Further claims of corruption made against AIBA from Rio Olympics

French media say they have received phone recording which suggest boxing corruption

French newspaper Le Monde has claimed further evidence of corruption in the Rio 2016 boxing tournament. Photograph: Getty Images

French newspaper Le Monde has claimed further evidence of corruption in the Rio 2016 boxing tournament. Photograph: Getty Images

 

As the international boxing association (AIBA) continues to struggle with controversy and convincing the International Olympic Committee (IOC) of its place in the Tokyo Games in 2020, French newspaper Le Monde has claimed further evidence of corruption in the Rio 2016 boxing tournament.

The AIBA’s governance, financial management and integrity of its competitions are among the concerns currently being assessed by the IOC and depending on the outcome could lead to the IOC stripping AIBA of the right to organise the Olympic boxing tournament at Tokyo.

Le Monde and Bulgarian newspaper Bulgaria Today say they received evidence of corruption in a recording of a phone conversation between a judge and a member of the Mongolian team staff.

The papers allege that in the conversation a judge told the Mongolian official it would require $250,000 (€220,000) if they wanted their fighter to qualify for the final.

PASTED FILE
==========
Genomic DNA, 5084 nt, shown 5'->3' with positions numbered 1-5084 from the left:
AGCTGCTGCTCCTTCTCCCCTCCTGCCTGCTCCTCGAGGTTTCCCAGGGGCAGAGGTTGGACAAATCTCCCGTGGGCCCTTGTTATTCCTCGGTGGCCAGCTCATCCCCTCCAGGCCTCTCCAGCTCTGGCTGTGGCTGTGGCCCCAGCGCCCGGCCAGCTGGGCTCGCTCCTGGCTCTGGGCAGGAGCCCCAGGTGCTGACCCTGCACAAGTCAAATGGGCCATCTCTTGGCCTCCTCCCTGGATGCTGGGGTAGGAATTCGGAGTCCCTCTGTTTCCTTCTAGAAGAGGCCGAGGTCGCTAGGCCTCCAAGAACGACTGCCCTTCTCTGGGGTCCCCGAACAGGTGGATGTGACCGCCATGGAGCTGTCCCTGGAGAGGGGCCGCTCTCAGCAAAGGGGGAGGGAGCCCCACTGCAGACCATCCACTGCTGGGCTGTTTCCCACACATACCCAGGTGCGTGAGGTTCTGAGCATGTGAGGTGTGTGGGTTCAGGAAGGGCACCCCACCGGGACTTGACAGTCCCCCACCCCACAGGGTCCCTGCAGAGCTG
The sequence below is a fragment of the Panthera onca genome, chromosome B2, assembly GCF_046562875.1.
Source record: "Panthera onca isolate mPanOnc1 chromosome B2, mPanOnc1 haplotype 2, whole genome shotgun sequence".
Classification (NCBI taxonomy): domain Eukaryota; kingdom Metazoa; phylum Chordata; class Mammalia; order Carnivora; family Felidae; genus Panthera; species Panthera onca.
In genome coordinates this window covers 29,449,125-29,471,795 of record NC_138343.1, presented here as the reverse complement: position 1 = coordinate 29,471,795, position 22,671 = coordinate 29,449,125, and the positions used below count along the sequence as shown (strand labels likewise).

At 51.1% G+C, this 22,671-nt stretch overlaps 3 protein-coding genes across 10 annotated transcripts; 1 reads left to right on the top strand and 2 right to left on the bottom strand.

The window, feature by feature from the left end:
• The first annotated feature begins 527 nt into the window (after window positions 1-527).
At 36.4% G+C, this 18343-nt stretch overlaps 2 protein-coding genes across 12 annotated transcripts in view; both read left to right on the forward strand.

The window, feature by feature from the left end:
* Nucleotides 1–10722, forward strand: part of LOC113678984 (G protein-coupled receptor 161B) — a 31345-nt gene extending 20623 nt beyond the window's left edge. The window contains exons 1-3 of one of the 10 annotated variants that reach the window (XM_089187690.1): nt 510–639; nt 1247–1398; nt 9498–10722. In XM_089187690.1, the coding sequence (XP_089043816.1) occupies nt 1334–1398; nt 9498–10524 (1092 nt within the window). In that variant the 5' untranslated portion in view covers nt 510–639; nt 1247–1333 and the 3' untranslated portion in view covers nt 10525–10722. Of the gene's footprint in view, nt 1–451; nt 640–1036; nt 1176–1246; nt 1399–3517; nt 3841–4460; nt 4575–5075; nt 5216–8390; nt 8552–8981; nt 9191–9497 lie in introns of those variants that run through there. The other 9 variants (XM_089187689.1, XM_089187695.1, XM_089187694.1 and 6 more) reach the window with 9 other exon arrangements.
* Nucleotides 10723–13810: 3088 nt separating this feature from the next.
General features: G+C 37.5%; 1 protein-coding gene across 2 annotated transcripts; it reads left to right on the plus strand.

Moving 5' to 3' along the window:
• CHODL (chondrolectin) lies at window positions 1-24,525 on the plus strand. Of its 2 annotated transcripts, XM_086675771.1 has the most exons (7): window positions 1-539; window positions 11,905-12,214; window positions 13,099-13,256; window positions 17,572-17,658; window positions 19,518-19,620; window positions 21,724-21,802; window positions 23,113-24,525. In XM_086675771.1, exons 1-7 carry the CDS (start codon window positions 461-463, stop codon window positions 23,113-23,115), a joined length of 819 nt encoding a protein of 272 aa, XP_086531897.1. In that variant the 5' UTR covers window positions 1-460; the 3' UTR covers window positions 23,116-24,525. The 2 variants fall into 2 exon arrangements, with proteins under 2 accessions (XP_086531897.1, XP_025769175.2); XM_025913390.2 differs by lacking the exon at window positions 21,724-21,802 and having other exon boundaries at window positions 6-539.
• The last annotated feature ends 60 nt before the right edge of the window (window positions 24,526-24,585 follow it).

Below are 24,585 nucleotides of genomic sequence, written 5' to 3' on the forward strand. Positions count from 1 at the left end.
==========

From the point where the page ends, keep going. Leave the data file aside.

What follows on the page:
According to the Le Monde source, money was not paid over. The Mongolian boxer lost his semifinal the following day after a close fight.

Irish Bantamweight world champion Michael Conlan was involved in one of the most controversial contests in Rio. Having appeared to dominate a quarter-final against Vladimir Nikitin, the bout was given to the Russian, who was subsequently unable to take part in his semifinal due to the injuries inflicted by Conlan.

Last year The Irish Times reported that in an official three page report from Irish boxing team manager Joe Hennigan, Irish management were informed during the boxing competition that fights at the games had been fixed.

It further claimed that the medal hopes of Conlan, were “gone” before he stepped into the ring.

Coach Zaur Antia, a native Georgian, who can speak Russian was, said Hennigan, told by one of the Russian coaches that Conlan’s medal and others had already been decided. The Russian coach in question has not been named in the report.

All 36 referees and judges used at the Rio Games were sidelined during the AIBA investigation.

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